In fact, the entire Republic ceased to exist, and what was left unoccupied by the Finns overlapped with the White Sea-Baltic kombinat, the chain of forced-labor camps. The Soviets established a new capital in the remnants of the Karelo-Finnish Republic in Belomorsk, which at the same time was the administrative headquarters of the kombinat. The Soviet military headquarters also retreated to Belomorsk. In other words, the central committee of the Karelo-Finnish Republic Communist party, the government of the Republic, the Supreme Soviet, the Komsomol, and the military leadership for three years until 1944, resided within the territory of the prison camp.

These circumstances placed Andropov, then the Republic’s secretary of the Young Communist League, and a number of other Soviet dignitaries, in an unusual physical setting:

They were living in a prison camp with forced laborers. Unlike other party officials who knew of the Gulag archipelago from a distance and who, ideologically, accepted forced-labor camps as necessary, Andropov lived side by side with the Gulag system and saw it in operation each day.

It was during these years that Andropov may also have helped betray to the Finns a party comrade operating behind enemy lines.

Such was, in sum, Andropov’s background prior to his eventual elevation to chairmanship of the USSR Council of Ministers State Security Committee, better known by its Russian acronym KGB. He was to hold this position for fifteen years, longer than any predecessor, leaving it only months before Brezhnev’s demise. Andropov’s successful progress through the Communist party’s labyrinths of power was facilitated, Beichman and Bernstam suggest, by a powerful protector, the late Mikhail Suslov, long known as the guardian of Stalinist doctrinal purity.

Andropov’s one significant assignment outside of his main career as party bureaucrat and secret policeman was in Hungary, where he spent some years on the staff of the Soviet embassy and served as Soviet ambassador in Budapest during the fateful days of the Hungarian revolution in the fall of 1956. Rehearsing Andropov’s duplicity at that time is useful only insofar as it helps shed light on the “lessons” he may have learned. Beichman and Bernstam identify a number of them. The first was that the Chinese, and the Yugoslavs, were simply not to be trusted in their relations with the Soviet Union and the East European satellites. He may also have learned to mistrust intellectuals. “Probably the most important lesson Andropov learned during his tenure in Budapest was how weak and irresolute the Western democracies were in a crisis and how unwilling they were to exploit Soviet weakness.”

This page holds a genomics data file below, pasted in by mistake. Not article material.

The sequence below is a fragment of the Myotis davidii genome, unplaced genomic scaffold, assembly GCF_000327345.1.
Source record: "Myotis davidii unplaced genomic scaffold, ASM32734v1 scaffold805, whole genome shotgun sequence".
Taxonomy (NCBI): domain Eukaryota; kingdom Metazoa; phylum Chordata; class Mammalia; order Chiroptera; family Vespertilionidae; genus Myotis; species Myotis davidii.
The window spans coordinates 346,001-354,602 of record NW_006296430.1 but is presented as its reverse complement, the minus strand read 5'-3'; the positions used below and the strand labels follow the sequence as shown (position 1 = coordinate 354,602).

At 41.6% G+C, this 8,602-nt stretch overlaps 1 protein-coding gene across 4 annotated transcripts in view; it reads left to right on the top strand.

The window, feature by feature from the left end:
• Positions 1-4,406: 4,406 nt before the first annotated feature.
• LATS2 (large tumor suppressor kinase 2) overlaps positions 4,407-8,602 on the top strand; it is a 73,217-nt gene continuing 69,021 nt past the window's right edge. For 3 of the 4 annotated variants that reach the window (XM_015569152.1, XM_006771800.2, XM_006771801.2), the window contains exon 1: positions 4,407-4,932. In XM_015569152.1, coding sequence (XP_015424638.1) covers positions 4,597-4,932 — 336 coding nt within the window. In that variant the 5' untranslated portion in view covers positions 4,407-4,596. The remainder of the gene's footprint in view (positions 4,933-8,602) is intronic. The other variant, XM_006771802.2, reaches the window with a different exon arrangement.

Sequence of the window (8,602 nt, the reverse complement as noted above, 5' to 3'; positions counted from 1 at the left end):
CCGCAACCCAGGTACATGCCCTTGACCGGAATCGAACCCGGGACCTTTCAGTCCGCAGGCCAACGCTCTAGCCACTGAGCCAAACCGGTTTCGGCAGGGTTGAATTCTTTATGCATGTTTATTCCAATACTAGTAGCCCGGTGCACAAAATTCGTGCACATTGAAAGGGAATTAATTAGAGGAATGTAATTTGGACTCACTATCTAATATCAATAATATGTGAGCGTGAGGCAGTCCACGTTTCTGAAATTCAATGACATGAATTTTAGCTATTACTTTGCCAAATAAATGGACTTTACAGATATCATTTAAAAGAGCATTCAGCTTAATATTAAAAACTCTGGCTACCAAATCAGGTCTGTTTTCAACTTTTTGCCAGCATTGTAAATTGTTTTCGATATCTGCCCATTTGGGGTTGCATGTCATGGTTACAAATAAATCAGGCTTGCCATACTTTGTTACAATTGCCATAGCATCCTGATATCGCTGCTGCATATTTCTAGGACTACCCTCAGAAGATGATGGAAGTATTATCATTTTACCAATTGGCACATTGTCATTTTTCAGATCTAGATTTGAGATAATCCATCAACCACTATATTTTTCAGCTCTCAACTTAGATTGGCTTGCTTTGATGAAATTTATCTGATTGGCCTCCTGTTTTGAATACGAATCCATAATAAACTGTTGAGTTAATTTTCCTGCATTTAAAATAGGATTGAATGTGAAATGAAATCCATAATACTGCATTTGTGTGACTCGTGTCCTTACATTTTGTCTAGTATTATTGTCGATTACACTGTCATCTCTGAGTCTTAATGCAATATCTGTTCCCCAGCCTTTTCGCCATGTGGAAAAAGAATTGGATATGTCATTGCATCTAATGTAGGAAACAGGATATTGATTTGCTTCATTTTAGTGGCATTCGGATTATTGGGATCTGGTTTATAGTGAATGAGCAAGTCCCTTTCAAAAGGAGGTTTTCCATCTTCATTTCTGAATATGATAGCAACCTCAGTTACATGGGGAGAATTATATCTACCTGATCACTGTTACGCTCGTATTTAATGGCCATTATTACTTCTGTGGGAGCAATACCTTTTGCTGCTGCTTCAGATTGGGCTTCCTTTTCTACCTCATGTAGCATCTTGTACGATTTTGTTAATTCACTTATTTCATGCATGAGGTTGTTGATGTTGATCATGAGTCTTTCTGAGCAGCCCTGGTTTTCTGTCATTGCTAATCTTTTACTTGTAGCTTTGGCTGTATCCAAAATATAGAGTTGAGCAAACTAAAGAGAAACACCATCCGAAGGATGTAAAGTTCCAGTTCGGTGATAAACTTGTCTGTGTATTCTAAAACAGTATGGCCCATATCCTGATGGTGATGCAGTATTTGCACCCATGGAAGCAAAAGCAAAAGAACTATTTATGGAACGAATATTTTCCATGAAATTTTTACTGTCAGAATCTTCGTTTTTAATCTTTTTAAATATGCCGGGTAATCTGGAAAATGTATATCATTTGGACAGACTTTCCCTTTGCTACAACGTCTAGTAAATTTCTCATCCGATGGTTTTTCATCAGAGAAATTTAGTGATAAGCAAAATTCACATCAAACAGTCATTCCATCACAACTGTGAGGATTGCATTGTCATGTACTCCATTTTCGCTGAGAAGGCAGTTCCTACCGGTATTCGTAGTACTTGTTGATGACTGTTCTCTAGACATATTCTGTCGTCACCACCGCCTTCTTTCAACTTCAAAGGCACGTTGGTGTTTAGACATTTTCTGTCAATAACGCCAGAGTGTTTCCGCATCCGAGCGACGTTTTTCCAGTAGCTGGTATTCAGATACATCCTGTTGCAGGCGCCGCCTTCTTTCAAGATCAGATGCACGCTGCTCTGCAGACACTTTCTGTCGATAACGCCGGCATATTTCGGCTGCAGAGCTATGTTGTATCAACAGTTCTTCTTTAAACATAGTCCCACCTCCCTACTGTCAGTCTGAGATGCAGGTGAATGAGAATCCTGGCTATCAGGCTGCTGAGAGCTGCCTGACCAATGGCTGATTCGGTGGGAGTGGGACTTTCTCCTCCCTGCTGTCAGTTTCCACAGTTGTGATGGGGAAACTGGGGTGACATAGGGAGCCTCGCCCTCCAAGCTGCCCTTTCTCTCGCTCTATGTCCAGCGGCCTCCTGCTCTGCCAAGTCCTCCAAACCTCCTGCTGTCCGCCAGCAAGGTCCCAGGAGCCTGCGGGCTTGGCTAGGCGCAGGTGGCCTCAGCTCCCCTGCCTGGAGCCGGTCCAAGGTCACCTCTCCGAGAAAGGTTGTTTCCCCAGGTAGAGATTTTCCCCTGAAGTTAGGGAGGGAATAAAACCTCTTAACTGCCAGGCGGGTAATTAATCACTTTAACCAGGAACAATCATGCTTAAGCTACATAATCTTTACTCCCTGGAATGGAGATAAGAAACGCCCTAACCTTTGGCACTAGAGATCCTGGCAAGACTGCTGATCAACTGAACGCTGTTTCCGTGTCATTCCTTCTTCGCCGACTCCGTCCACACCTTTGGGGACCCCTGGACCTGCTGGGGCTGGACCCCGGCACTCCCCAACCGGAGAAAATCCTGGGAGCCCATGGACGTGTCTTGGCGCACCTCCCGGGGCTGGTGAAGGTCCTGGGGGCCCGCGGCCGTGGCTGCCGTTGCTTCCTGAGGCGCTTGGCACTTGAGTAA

Since people in power, when faced with choices, tend to resort to methods they know best, Andropov’s background offers few grounds for rosy “liberal” prognostications. Indeed, to accept Andropov’s much-discussed predilection for well-tailored Western suits, American jazz, and scotch whiskey as signs of democratic leanings is not only naive, but bespeaks a Western cultural arrogance of the most reprehensible sort. Another secret policeman of recent memory, Heinrich Himmler, showed many of these preferences; conversely, respect for democratic values is fully compatible with any national garb, cuisine, or music.

It was Yuri Andropov who crushed the Soviet liberal dissidents and who enlisted psychiatry (and mind-altering drugs) to help in the effort. It was Andropov who was chief of the KGB at the time of the plot to assassinate Pope John Paul II. It is he, as head of the Soviet state, who brought to a virtual halt the already small trickle of Jewish emigration, and who was behind the uncompromisingly hard line over the Korean airliner incident. By demonstrating the consistency of these positions with his political past, and by placing them firmly in the context of recent Soviet history, Beichman and Bernstam have performed a most valuable service.



+ A A -
You may also like
Share via
Copy link